Now, 150 years later, physicists have long since abandoned both the luminiferous ether and knotted atomic models. But mathematicians have created a diverse branch of study known as knot theory that describes the mathematical properties of knots. The mathematical definition of a knot involves tangling a string around itself and then fusing its ends together so the knot can’t be undone (Note: This is kind of hard to do in reality). Using this definition, mathematicians have categorized different knot types. For instance, there is only one type of knot where a string crosses itself three times, known as a trefoil. Similarly, there is only one four-crossing knot, the figure eight. Mathematicians have identified a group of numbers called Jones polynomials that define each type of knot. Still, for a long time knot theory remained a somewhat esoteric branch of mathematics.
In 2007, physicist Douglas Smith and his then-undergraduate student Dorian Raymer decided to look at the applicability of knot theory to real strings. In an experiment, they placed a string into a box and then tumbled it around for 10 seconds. Raymer repeated this about 3,000 times with strings of different lengths and stiffness, boxes of different size, and varying rotation rates for the tumbling.
2007年，物理学家Douglas Smith和他当时的本科同学Dorian Raymer决定将扭结理论应用到真实的线绳中去。在一次使用中，他们在盒子里放置一条线绳并摇晃10分钟。Raymer以不同长度和不同软硬度的的绳子、不同尺寸的盒子、以及不同的摇晃频率重复了三千次。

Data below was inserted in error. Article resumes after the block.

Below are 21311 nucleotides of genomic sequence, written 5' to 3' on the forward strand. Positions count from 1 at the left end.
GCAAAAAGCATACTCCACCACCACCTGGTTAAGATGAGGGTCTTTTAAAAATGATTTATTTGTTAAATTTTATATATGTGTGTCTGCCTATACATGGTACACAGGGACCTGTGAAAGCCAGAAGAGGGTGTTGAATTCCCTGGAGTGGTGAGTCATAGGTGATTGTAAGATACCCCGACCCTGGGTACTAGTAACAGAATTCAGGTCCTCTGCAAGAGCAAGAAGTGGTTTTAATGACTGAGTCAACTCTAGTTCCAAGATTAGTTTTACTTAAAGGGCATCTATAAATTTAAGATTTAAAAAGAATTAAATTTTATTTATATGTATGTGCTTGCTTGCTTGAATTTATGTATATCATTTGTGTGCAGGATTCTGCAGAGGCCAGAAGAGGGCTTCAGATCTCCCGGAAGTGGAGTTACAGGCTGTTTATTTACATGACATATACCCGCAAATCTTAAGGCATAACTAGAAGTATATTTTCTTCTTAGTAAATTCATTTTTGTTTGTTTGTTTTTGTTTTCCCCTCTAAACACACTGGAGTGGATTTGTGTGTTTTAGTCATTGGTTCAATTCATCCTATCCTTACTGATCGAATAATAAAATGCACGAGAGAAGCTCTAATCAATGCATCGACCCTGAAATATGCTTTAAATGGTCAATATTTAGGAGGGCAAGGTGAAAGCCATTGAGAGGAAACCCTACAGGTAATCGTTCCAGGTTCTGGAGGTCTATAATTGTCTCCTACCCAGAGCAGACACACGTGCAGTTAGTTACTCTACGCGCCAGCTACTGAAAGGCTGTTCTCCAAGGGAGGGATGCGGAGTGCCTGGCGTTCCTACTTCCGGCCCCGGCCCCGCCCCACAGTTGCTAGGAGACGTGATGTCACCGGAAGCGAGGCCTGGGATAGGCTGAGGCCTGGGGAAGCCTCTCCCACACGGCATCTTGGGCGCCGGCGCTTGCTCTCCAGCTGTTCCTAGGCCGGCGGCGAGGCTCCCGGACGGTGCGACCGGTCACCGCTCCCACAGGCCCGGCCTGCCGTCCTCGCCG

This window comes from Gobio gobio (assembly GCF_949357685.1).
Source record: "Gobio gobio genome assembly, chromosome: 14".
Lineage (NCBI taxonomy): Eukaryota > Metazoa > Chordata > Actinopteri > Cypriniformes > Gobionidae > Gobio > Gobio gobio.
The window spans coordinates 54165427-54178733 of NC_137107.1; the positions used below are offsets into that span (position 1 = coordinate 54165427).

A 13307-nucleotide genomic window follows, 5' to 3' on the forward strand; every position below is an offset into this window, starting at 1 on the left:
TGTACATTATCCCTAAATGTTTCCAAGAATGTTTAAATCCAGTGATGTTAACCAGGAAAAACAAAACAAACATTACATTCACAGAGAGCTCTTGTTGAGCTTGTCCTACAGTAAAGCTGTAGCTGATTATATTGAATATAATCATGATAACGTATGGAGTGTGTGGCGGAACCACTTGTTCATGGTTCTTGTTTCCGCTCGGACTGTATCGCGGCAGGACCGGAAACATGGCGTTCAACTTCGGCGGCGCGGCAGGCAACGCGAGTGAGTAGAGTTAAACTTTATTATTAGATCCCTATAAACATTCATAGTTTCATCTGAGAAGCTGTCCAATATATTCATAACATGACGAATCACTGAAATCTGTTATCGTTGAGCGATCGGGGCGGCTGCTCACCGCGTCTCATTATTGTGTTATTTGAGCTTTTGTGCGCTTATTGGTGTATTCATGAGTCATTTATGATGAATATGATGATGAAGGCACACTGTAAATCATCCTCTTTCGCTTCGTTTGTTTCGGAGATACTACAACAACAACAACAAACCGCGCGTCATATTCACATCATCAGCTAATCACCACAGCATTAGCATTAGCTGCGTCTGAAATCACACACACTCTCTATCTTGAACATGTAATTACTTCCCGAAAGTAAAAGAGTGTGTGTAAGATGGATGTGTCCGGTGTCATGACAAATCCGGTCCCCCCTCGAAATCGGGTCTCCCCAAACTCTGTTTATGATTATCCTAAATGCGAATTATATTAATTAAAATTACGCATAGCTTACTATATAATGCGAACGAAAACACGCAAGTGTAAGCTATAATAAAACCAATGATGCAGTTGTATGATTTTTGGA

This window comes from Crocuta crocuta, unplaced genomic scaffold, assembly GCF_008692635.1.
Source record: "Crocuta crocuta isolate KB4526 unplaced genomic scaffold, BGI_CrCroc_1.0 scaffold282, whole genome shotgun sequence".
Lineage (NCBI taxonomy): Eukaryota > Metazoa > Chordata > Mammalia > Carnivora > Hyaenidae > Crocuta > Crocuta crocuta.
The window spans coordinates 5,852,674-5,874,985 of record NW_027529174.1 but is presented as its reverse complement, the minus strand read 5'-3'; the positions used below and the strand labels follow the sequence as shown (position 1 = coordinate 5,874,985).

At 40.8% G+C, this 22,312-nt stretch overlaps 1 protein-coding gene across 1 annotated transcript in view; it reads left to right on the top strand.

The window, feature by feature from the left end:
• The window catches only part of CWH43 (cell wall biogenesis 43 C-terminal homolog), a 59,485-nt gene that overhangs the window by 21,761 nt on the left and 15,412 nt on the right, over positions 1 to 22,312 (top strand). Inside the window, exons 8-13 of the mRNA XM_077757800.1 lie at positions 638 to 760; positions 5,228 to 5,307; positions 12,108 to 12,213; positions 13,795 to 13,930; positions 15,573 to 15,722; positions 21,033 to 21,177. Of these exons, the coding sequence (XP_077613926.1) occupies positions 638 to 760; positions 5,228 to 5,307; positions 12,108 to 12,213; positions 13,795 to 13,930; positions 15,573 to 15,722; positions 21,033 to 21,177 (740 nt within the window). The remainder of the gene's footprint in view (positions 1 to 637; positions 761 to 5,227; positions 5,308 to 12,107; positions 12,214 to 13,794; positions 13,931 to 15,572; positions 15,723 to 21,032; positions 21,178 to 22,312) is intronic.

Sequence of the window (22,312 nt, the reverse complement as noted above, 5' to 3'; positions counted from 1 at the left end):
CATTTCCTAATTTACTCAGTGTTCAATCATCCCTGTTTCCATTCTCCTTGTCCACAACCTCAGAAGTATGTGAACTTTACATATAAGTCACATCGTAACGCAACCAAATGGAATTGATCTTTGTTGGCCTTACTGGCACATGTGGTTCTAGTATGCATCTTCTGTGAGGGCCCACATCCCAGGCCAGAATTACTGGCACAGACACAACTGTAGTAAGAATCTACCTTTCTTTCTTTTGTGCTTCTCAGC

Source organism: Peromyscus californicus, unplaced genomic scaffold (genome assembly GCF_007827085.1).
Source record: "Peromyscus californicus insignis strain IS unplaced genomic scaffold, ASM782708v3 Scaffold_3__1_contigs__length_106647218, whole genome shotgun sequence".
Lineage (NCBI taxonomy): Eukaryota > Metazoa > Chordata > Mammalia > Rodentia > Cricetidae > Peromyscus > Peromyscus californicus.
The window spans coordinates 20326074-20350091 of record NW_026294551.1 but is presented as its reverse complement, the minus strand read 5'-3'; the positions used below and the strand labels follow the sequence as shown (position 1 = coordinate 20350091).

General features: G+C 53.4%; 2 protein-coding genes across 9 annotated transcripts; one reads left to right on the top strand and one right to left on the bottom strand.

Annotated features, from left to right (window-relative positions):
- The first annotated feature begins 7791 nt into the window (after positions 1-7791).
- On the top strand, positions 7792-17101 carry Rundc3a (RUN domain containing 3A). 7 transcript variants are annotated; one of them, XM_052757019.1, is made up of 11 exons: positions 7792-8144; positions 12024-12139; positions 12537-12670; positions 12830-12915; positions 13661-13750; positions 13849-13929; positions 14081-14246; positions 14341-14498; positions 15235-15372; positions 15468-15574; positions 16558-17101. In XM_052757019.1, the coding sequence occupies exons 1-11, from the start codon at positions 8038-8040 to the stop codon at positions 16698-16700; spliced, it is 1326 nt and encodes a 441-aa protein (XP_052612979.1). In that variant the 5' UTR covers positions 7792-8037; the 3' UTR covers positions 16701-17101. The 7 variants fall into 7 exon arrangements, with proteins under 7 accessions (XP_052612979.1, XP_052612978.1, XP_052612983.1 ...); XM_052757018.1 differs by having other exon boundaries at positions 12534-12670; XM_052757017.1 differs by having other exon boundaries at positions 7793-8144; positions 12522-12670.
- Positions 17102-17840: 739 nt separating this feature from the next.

They found that about 50 percent of the time, a string would emerge from its quick spin with a knot in it. Here, there was a big dependence on the string’s length. Short strings—those less than about a foot in a half in length—tended to stay knot-free. And the longer a string got, the greater the odds of knot formation became. Yet the probability only increased up to a certain size. Strings longer than five feet became too cramped in the boxes, and wouldn’t form knots more than roughly 50 percent of the time.
Raymer and Smith also classified the types of knots they found, using the Jones polynomials developed by mathematicians. After each tumble, they took a picture of the string and fed the image into a computer algorithm that could categorize the knots. Knot theory has shown that there are 14 kinds of primary knots, which involve seven or fewer crosses. Raymer and Smith found that all 14 types formed, with higher odds of forming simpler ones. They also saw more complicated knots, some with up to 11 crossings.